Ghana3“Such processes often take decades, though, and considerable amounts of resources,” says Foundjem. “It is therefore critical for local stakeholders and Fairtrade to define if future efforts should aim at building cooperative capacity to engage as licensed cocoa buyers, or to keep investments low and aim at building agile organizations that facilitate links with buyers, Fairtrade, NGOs and others, without engaging in the purchase of cocoa,” he adds.

Asked about the outlook for Fairtrade cocoa in Ghana, the scientists express “cautious optimism”. Cautious – because building viable cooperatives implies significant investments of human and financial resources over longer periods of time. Optimism – because the unique institutional setup of Ghana’s cocoa sector could facilitate more coordinated and larger scale interventions in support of poor households who grow cocoa.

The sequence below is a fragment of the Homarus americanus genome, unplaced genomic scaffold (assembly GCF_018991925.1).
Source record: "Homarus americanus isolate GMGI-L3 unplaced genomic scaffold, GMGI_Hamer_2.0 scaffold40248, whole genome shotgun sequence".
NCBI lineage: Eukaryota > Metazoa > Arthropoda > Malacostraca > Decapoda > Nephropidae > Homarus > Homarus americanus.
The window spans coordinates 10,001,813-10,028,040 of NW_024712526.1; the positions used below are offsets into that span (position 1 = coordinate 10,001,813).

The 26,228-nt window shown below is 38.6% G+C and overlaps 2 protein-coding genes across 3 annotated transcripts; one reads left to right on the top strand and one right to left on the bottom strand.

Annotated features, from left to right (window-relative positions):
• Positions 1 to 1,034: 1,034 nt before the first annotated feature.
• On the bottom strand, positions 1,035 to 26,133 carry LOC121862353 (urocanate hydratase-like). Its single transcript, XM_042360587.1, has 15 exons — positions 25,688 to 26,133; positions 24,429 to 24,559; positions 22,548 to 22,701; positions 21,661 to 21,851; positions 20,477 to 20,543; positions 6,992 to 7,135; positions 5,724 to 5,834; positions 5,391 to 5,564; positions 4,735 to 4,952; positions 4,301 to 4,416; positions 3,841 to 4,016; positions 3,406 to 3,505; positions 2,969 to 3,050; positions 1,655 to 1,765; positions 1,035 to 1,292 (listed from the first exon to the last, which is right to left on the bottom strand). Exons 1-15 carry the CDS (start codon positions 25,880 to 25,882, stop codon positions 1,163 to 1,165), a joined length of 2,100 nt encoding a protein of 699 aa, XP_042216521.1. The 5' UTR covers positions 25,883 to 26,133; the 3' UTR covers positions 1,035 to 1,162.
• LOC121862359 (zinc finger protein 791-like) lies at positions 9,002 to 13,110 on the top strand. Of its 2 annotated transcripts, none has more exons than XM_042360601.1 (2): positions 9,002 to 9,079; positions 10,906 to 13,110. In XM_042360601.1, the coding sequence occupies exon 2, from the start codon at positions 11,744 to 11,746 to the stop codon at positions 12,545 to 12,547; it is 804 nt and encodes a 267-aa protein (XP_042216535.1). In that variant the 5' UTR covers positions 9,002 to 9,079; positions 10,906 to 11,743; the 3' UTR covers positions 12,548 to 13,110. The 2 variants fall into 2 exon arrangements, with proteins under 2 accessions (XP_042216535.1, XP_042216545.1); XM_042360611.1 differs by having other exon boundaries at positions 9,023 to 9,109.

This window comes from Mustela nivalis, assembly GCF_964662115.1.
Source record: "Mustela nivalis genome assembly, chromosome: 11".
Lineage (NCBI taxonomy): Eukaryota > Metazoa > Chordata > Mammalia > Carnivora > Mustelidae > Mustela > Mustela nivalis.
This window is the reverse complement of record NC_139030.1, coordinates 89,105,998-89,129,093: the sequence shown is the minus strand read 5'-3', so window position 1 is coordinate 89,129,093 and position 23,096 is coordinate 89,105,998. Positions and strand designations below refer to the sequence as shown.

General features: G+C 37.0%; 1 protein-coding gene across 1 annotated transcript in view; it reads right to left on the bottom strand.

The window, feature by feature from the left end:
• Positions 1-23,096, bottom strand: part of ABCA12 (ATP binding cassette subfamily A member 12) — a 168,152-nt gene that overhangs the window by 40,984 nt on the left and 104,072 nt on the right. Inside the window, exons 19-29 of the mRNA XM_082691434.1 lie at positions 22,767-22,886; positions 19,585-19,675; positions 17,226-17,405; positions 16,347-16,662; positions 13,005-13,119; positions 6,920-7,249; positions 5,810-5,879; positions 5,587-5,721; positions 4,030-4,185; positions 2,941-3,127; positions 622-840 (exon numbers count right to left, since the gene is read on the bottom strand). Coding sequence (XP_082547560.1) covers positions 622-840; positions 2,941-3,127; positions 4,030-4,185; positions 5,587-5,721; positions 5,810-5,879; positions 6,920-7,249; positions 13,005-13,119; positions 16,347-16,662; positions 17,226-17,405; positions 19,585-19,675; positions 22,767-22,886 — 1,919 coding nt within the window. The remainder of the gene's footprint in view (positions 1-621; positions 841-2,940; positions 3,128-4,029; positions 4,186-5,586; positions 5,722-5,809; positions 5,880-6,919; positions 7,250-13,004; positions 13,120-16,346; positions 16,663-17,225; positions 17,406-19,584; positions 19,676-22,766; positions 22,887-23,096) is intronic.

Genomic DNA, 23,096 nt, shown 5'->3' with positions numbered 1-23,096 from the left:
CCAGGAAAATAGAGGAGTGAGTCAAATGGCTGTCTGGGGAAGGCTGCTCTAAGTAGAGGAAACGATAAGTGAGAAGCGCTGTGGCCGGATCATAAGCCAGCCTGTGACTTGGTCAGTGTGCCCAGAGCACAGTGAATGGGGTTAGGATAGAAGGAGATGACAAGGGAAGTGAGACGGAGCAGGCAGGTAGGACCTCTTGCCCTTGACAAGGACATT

A central role accrues to COCOBOD, a government agency that supports farmers with regard to seed production, pest and disease management, quality control, research, and marketing. This extensive service function, supported by NGOs and development projects, would make it possible to establish a relatively simple, low-cost cooperative model focused on facilitating relations with buyers, service providers, and Fairtrade.